• First, all countries must prioritize protecting health-care workers
  • Second, communities must actively work on ways to protect people who are most at risk of severe disease, particularly the elderly and individuals with pre-existing health conditions
  • Third, the global community must protect the most vulnerable countries, by doing everything possible to effectively contain the epidemic and/or minimize its spread.

Within the context of the above WHO priorities, TMSs are perfectly positioned to help achieve the objectives for all three priorities, as follows:

  • First, TMS use actively protects health-care workers by reducing nonacute patient-provider interactions, thus minimizing the risk of COVID-19 transmission involving infected but mildly symptomatic individuals
  • Second, TMS will assist communities with protecting high-risk individuals (i.e., elderly and those with co-morbid health conditions) by reducing their exposure to hospitals and other health-care locations that may be frequented by those with acute COVID-19 infection
  • Third, countries or regions with ample health-care staffing and resources will be able to help countries or regions with limited access to staffing and/or resources by providing TMS-based services within an established, agreed-upon framework.

One of the Israel's medical centers has reported the use of TMS to more effectively care for the 12 Israeli COVID-19 patients received from the cruise ship that was quarantined in Japan for several weeks.[1],[48] The various TMS platforms and modalities tested include remote patient examination without medical staff presence, robotic telemedicine cart equipped with a camera, screen and medical equipment controlled by doctors and nurses, and remote monitoring using a thermometer, blood pressure instruments and pulse oximetry, without additional human presence.[48]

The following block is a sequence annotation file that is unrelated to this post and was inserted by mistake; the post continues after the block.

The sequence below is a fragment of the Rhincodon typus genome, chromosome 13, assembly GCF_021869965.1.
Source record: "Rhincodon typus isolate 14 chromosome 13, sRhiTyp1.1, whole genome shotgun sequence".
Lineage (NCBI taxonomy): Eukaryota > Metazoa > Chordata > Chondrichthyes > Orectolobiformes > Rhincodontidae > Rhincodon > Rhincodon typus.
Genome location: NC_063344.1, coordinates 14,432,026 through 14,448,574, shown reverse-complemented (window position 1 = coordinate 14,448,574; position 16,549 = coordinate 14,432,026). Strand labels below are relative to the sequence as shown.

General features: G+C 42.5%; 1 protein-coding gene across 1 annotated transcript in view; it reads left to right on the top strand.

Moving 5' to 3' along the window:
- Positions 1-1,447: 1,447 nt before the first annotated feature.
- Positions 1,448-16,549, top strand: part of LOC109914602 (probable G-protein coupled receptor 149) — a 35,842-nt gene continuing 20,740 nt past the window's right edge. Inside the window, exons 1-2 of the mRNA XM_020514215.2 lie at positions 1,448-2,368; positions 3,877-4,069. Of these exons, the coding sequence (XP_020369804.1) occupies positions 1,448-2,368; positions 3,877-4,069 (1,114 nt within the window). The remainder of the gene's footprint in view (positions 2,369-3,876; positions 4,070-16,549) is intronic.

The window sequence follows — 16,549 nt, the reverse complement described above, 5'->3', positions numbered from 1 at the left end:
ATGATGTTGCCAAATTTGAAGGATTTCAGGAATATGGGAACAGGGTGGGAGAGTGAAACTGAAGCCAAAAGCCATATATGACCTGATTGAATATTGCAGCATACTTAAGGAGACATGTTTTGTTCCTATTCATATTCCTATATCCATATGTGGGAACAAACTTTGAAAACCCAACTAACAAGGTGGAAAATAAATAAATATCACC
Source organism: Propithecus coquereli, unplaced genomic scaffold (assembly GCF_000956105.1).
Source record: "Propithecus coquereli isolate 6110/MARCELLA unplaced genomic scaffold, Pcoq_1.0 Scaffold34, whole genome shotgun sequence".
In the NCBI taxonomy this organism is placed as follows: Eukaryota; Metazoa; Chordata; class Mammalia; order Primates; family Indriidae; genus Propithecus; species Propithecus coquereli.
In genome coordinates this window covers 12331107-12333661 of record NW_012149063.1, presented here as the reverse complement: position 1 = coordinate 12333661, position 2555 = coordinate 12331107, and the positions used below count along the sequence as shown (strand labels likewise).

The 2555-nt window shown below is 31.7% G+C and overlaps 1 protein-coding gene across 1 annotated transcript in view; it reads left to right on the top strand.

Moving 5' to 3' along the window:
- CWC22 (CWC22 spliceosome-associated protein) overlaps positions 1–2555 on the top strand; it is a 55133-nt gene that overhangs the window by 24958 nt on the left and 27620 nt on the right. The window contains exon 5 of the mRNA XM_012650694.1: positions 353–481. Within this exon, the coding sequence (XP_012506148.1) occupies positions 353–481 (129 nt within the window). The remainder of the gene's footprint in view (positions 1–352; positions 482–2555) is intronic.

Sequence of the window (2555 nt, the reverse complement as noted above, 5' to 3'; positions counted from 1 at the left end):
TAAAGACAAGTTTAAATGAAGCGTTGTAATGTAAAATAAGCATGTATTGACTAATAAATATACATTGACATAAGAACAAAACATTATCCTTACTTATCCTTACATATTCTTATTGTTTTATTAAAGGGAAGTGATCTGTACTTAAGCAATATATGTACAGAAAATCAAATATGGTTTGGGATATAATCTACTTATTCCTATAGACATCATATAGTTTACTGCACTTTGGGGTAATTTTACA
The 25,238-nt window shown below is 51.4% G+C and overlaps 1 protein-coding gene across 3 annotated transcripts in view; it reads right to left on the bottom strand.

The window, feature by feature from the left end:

Approximately 1700 health-care personnel have been reported infected with COVID-19 in China and 14.8% have been classified as severe or critically ill, with a total of 5 associated deaths.[49] Fortunately, infection rates appear to be lower than the 2002–2003 severe acute respiratory syndrome (SARS) outbreak where 30% of infections occurred in health-care workers; furthermore, the case fatality rate among health-care workers for SARS was 11% and with COVID-19 it is 0.3%.[50] COVID-19 is demonstrating an estimated reproduction number of 2.2, which signifies that, on average, every patient with COVID-19 will infect just over 2 other individuals.[51],[52] Until the reproduction number is below 1, the pandemic will continue to escalate unless transmission strategies (i.e., containment or technological innovations like TMS) prevail.